Open access peer-reviewed chapter

Introductory Chapter: Insight into the OMICS Technologies and Molecular Medicine

By Sinem Nalbantoglu and Abdullah Karadag

Reviewed: April 23rd 2019Published: November 6th 2019

DOI: 10.5772/intechopen.86450

Downloaded: 112

1. Introduction

Molecular medicine aims to reveal molecules, such as genes, transcripts, proteins, and metabolites, to underlie the mechanism behind the physicological processes as well as alterations during the pathological conditions at the cellular level. Furthermore, molecular medicine intends to improve public healthcare and disease management through development of biomarker-based screening, diagnostic, and monitoring systems as well as target- and mechanism-based treatment strategies. Human Genome Project has been completed in 2003, exactly 50 years after Watson and Crick invented DNA structure. Based on this valuable breakthrough, the twenty-first century’s molecular medicine approaches have been attributed to identify and understand functions and interactions of human genes to shed further light on health and disease mechanisms at the basic molecular and cellular level.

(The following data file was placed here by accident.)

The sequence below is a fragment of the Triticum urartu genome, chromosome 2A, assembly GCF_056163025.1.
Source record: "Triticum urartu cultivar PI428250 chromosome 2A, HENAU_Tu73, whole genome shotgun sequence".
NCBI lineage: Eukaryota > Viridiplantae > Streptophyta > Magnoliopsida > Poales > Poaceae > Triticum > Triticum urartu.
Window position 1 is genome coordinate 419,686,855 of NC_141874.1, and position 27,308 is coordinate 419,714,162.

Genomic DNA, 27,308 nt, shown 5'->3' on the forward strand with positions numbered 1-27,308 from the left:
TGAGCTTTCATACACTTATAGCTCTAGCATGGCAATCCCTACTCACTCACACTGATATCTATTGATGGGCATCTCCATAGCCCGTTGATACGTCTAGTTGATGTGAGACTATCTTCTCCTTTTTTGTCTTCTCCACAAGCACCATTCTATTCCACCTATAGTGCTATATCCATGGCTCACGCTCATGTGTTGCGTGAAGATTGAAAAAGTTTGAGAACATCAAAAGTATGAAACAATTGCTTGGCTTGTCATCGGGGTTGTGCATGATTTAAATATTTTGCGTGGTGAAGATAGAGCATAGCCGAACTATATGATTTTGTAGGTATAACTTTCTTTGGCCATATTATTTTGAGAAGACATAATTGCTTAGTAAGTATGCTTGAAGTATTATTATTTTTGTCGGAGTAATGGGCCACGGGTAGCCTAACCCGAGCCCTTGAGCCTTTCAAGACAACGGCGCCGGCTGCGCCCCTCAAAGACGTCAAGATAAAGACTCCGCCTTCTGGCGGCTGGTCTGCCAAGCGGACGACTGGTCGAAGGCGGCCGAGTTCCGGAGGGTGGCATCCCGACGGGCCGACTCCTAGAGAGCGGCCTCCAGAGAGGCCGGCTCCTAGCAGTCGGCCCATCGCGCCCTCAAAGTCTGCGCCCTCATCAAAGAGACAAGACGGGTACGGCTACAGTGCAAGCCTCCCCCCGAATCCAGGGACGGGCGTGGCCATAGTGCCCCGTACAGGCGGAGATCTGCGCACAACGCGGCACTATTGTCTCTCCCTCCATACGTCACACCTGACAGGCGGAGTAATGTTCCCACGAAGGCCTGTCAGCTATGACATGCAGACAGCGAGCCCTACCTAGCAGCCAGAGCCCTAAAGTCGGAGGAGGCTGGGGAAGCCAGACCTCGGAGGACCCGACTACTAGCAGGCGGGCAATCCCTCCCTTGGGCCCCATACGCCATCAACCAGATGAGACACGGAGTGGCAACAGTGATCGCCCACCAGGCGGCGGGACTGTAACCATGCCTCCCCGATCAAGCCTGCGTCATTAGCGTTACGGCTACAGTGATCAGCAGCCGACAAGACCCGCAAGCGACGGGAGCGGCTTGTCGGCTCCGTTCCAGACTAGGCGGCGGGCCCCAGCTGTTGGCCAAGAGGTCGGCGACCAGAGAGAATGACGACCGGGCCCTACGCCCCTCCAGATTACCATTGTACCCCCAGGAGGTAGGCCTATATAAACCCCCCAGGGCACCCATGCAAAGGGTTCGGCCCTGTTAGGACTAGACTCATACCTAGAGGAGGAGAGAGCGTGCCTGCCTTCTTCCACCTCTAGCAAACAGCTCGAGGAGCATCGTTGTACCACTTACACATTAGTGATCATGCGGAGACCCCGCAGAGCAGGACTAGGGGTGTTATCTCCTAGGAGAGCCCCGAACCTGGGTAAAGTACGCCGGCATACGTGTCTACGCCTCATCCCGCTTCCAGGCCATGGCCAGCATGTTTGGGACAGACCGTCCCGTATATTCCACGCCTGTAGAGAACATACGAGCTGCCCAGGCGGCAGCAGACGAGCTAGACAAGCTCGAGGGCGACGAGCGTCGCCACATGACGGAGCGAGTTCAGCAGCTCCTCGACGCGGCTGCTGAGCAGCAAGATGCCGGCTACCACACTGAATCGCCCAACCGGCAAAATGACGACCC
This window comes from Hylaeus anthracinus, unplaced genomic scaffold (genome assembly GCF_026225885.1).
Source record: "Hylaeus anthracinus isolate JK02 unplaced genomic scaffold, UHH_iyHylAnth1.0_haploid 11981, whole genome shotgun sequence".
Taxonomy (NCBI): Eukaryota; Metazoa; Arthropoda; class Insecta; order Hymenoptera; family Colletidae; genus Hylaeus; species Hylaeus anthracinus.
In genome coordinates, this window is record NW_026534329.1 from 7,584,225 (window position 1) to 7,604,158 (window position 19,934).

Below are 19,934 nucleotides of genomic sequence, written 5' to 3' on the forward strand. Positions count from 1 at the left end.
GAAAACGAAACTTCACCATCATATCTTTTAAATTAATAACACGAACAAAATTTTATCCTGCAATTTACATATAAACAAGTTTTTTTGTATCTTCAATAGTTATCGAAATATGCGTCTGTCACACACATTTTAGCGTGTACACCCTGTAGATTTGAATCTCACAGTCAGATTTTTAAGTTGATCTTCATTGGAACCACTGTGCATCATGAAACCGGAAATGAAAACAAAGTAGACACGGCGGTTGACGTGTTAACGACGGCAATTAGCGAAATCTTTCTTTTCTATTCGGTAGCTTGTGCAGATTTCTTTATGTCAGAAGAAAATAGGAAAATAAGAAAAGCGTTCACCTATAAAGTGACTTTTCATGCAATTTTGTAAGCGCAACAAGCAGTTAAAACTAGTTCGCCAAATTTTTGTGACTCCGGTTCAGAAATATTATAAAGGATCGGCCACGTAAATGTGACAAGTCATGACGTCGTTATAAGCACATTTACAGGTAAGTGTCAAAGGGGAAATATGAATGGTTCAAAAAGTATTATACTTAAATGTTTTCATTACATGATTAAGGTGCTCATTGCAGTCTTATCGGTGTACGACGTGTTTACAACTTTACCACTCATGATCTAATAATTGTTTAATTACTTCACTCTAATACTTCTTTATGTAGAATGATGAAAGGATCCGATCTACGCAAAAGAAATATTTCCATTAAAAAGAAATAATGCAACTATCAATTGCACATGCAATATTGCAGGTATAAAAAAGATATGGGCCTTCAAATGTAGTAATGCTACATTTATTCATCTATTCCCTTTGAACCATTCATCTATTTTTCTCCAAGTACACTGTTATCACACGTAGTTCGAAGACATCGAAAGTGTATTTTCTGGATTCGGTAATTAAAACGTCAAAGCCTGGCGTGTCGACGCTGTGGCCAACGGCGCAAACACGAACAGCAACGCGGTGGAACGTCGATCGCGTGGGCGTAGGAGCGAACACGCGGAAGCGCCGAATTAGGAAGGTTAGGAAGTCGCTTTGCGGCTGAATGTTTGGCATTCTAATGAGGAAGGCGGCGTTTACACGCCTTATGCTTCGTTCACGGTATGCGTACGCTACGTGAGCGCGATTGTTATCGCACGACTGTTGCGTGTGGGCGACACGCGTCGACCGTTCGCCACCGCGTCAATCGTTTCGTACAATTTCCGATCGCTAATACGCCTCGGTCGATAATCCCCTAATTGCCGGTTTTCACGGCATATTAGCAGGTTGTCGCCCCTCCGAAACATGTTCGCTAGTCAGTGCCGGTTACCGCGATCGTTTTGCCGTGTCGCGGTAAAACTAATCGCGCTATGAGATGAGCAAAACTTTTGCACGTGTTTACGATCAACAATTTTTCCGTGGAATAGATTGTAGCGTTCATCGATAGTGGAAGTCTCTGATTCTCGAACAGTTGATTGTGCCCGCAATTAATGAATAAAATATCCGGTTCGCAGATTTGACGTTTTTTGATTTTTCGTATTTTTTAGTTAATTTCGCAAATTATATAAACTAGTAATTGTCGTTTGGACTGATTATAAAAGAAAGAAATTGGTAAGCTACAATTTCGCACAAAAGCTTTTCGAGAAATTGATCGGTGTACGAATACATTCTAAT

Published by James Watson in the first edition of “The Molecular Biology of the Gene” (1965), the central dogma of molecular biology was a complete demonstration of the flow of genetic information basically described as DNA makes RNA, which in turn makes proteins: DNA → RNA → protein [1]. However, later on the 1980s–1990s by applying improved molecular biology methods, the single gene and inheritance concept has changed to multiple genes and inheritance with interactions of genes, RNAs, proteins, and environment in a particular cell. Extinction of central dogma has led to proper and critical understanding of diseases and generation of molecular medicine. By this way, a new concept called phenome, as the total phenotypic characteristics of an organism, has emerged, which implies interaction of the whole genome with the environment [2].

Primary objectives of molecular medicine includes predicting potential future pathologies, identifying disease state through effective screening and early diagnosis systems, decision on effective treatment strategies, monitoring the prognosis and health care, and predicting recurrence earlier to apply alternative treatments. In this regard, molecular medicine aims to obtain decreased under/over/mis-diagnosis and generate effective targeted therapies without side effects. Here, we provide an overview of the latest headings of molecular medicine including promising research strategies and their emerging roles in biomedical research.

2. OMICS technology